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The Untold Story Of Flight 11: Part 2

48 Hours reports what really happened during the flight.

Three of the five suspected hijackers on board were sitting in business class. The other two were in first class. According to the FBI, suspected ringleader Mohammed Atta had a boarding pass for a seat across the aisle from David Angell and his wife. Angell was the executive producer of "Frasier." Another terrorist sat next to Atta, and another in seat 10B. The hijacking itself likely began about 15 minutes into the flight.

"It sounds like they attacked a passenger to cause a commotion," says Tom Roger.

There are first-hand reports of what happened on the plane because two flight attendants, Amy Sweeney and Betty Ong, grabbed phones and called supervisors on the ground. The FBI and American Airlines told families what they said.

Tom Roger learned a lot from what he was told about Amy Sweeney's call: "What she was reporting is that the hijackers had attacked a passenger and either killed him or cut his throat. They had also attacked the two flight attendants who were in First Class."

Karen Martin was one of those flight attendants. "I know she went down fighting," says her brother, Paul Martin. The Martin family was also told details of Amy Sweeney’s call. The Martins say that they have been told that Sweeney said that Karen Martin had been stabbed and was on oxygen.

Paul Martin believes his sister put herself between the hijackers and the cockpit.

"She would defend her whole life to save that cockpit door because you don’t want them to get control of that," he says. "And she would not let them in. I know she went down fighting and she would never give up easily. Even though she’s 5' 8", she has as much feistiness in her as Muhammed Ali or any type of hero."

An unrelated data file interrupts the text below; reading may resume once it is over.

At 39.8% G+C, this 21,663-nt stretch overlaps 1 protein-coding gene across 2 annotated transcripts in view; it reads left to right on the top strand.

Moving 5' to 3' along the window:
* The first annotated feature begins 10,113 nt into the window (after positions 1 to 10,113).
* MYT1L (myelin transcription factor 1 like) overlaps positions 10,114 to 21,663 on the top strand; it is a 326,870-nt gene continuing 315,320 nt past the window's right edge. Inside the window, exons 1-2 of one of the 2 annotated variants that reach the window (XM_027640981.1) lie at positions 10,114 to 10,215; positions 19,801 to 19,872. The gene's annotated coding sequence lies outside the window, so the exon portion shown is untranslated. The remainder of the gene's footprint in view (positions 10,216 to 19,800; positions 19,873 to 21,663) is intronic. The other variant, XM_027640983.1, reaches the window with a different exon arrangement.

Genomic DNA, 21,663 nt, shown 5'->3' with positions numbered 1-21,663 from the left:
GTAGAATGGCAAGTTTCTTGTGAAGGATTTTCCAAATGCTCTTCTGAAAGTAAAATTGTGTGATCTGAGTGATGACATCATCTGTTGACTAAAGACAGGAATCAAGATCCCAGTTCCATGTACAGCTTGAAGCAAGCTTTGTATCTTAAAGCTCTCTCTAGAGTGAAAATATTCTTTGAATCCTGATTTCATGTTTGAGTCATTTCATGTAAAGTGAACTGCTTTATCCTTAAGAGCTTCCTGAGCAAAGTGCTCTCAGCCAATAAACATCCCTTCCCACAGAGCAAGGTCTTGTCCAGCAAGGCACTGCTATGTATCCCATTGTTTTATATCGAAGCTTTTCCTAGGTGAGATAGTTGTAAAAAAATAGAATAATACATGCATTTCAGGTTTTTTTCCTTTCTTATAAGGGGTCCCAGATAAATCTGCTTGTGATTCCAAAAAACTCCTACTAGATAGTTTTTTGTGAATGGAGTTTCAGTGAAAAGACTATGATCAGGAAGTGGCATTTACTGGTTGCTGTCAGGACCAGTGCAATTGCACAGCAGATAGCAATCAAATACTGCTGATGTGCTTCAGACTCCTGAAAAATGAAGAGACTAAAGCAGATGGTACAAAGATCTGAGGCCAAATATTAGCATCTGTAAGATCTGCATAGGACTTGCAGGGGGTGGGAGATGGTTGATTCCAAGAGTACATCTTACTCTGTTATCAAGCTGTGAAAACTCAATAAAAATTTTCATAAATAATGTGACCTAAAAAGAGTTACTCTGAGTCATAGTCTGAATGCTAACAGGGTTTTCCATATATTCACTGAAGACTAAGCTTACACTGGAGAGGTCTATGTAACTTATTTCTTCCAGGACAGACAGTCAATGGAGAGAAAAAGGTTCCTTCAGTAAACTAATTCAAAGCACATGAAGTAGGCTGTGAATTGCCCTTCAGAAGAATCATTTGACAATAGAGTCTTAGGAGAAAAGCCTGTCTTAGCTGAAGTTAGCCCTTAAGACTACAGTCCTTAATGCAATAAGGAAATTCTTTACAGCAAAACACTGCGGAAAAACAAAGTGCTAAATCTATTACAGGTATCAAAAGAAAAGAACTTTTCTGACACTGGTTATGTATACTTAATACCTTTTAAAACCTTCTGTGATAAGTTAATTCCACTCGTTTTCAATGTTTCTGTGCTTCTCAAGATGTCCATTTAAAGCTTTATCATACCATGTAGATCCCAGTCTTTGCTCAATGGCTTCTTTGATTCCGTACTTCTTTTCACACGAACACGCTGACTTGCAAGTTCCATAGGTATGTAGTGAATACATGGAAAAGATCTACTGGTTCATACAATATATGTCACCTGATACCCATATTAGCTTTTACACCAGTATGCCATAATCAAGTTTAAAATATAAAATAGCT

Flight attendant Betty Ong was still on the phone and reports hijackers had knives and some sort of gas that she thought was mace. On the ground, air traffic controllers were trying to reach Flight 11. They radioed Captain Ogonowski, telling him to climb to a higher altitude. There was no response.

Air traffic controllers were getting more concerned. Flight 11 made a sharp turn over Albany, N.Y. and headed south, radically off course. Then the radar transponder that sends vital information about altitude and speed was shut off. The controllers tried repeatedly to reach the plane, without response.

Suddenly the Captain’s microphone begins transmitting and the controllers overheard a chilling warning to the crew: "Don't do anything foolish, you're not going to get hurt. We have more planes. We have other planes."

Flight attendant Amy Sweeney was still on the phone with her supervisor. She told him the hijackers were Middle Eastern, and they’d made it to the cockpit. According to Tom Roger, she reported that the hijackers were in control of the plane and the pilots were either disabled or dead.

Both Amy and Betty, felt the plane descending. It's hard to believbut they said that most passengers in the main cabin, far from the cockpit, seemed unaware that anything was wrong.